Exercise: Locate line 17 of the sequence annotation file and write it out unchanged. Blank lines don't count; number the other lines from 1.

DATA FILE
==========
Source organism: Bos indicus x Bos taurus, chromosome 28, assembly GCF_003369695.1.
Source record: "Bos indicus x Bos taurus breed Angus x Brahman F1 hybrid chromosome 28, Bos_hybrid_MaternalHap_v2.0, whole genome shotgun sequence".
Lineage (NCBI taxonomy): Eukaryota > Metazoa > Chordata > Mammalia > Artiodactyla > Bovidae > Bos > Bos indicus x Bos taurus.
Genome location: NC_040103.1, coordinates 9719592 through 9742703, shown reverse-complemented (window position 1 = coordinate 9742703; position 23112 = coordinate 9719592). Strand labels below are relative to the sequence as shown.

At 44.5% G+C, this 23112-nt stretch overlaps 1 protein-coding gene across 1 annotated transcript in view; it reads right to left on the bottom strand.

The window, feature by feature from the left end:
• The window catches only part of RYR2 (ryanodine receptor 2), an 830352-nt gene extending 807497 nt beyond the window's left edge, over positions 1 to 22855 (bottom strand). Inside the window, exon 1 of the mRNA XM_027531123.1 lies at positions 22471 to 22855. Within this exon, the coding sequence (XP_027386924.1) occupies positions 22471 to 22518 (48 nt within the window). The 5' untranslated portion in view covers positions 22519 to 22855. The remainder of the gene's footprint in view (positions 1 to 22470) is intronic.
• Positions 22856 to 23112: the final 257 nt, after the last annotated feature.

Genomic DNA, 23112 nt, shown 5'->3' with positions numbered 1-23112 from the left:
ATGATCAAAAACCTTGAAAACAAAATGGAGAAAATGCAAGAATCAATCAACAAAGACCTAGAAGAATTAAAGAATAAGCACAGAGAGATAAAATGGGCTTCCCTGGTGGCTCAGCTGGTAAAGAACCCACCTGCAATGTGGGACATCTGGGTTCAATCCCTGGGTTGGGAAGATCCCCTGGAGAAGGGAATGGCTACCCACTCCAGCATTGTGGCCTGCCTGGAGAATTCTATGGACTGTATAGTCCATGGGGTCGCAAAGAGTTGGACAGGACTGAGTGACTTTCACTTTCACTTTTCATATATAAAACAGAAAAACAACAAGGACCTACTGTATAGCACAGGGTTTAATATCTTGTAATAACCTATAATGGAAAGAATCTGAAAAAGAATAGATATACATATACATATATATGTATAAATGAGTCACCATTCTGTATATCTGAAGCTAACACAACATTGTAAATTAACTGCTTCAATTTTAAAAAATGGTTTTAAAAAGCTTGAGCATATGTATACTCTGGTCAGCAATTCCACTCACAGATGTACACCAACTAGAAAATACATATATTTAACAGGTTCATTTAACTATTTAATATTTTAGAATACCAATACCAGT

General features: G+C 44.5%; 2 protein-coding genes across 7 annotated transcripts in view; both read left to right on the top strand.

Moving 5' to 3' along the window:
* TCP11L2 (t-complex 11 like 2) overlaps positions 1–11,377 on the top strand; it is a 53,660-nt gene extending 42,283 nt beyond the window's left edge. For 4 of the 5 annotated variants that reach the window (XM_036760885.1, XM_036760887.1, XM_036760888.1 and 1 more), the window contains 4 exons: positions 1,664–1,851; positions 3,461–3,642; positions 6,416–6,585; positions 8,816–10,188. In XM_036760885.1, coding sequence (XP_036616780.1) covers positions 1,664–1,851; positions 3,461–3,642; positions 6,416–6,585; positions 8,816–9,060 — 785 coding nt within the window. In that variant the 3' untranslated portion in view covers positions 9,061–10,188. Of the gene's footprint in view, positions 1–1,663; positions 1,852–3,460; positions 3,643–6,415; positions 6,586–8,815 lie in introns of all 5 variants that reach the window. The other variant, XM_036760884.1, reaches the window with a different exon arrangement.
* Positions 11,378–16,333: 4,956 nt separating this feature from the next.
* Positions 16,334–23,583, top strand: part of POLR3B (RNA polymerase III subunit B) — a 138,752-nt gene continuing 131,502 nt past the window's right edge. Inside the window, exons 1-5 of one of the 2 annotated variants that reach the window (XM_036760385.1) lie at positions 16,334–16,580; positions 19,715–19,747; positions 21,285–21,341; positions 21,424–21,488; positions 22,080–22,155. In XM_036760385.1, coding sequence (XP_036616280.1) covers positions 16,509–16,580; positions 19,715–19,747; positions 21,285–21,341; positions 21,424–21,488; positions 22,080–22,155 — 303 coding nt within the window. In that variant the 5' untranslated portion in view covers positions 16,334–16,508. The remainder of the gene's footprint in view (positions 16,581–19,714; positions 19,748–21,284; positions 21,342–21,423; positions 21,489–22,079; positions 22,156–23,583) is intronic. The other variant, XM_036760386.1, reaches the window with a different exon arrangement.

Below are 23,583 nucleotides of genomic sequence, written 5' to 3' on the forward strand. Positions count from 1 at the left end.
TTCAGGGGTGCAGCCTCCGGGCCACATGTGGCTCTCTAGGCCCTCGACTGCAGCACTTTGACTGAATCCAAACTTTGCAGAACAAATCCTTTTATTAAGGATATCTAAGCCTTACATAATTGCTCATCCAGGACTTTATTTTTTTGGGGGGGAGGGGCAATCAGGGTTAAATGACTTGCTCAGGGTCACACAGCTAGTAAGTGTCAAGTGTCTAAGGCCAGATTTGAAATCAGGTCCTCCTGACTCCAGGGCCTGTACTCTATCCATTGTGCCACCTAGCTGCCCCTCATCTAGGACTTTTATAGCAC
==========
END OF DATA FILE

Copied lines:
TTCAGGGGTGCAGCCTCCGGGCCACATGTGGCTCTCTAGGCCCTCGACTGCAGCACTTTGACTGAATCCAAACTTTGCAGAACAAATCCTTTTATTAAGGATATCTAAGCCTTACATAATTGCTCATCCAGGACTTTATTTTTTTGGGGGGGAGGGGCAATCAGGGTTAAATGACTTGCTCAGGGTCACACAGCTAGTAAGTGTCAAGTGTCTAAGGCCAGATTTGAAATCAGGTCCTCCTGACTCCAGGGCCTGTACTCTATCCATTGTGCCACCTAGCTGCCCCTCATCTAGGACTTTTATAGCAC